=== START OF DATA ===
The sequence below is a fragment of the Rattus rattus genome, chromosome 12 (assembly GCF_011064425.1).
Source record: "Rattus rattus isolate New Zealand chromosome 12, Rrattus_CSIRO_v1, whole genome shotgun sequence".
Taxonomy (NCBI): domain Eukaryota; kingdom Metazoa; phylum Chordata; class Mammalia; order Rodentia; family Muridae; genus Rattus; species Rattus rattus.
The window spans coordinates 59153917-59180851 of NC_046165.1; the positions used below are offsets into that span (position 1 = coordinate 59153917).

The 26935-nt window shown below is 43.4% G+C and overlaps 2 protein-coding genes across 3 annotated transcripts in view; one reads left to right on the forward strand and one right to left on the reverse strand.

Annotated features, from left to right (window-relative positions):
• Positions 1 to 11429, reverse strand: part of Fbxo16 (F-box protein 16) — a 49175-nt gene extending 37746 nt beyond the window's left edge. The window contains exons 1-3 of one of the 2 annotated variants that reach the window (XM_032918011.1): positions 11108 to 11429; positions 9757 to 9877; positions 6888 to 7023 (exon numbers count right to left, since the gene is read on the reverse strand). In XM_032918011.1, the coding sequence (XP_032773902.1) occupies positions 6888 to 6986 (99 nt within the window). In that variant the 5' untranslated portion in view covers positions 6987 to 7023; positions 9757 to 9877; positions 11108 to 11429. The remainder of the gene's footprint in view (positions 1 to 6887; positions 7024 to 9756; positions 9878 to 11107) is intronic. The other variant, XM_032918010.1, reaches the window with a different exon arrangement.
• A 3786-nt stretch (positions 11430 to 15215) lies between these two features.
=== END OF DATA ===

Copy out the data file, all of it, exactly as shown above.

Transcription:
The sequence below is a fragment of the Rattus rattus genome, chromosome 12 (assembly GCF_011064425.1).
Source record: "Rattus rattus isolate New Zealand chromosome 12, Rrattus_CSIRO_v1, whole genome shotgun sequence".
Taxonomy (NCBI): domain Eukaryota; kingdom Metazoa; phylum Chordata; class Mammalia; order Rodentia; family Muridae; genus Rattus; species Rattus rattus.
The window spans coordinates 59153917-59180851 of NC_046165.1; the positions used below are offsets into that span (position 1 = coordinate 59153917).

The 26935-nt window shown below is 43.4% G+C and overlaps 2 protein-coding genes across 3 annotated transcripts in view; one reads left to right on the forward strand and one right to left on the reverse strand.

Annotated features, from left to right (window-relative positions):
• Positions 1 to 11429, reverse strand: part of Fbxo16 (F-box protein 16) — a 49175-nt gene extending 37746 nt beyond the window's left edge. The window contains exons 1-3 of one of the 2 annotated variants that reach the window (XM_032918011.1): positions 11108 to 11429; positions 9757 to 9877; positions 6888 to 7023 (exon numbers count right to left, since the gene is read on the reverse strand). In XM_032918011.1, the coding sequence (XP_032773902.1) occupies positions 6888 to 6986 (99 nt within the window). In that variant the 5' untranslated portion in view covers positions 6987 to 7023; positions 9757 to 9877; positions 11108 to 11429. The remainder of the gene's footprint in view (positions 1 to 6887; positions 7024 to 9756; positions 9878 to 11107) is intronic. The other variant, XM_032918010.1, reaches the window with a different exon arrangement.
• A 3786-nt stretch (positions 11430 to 15215) lies between these two features.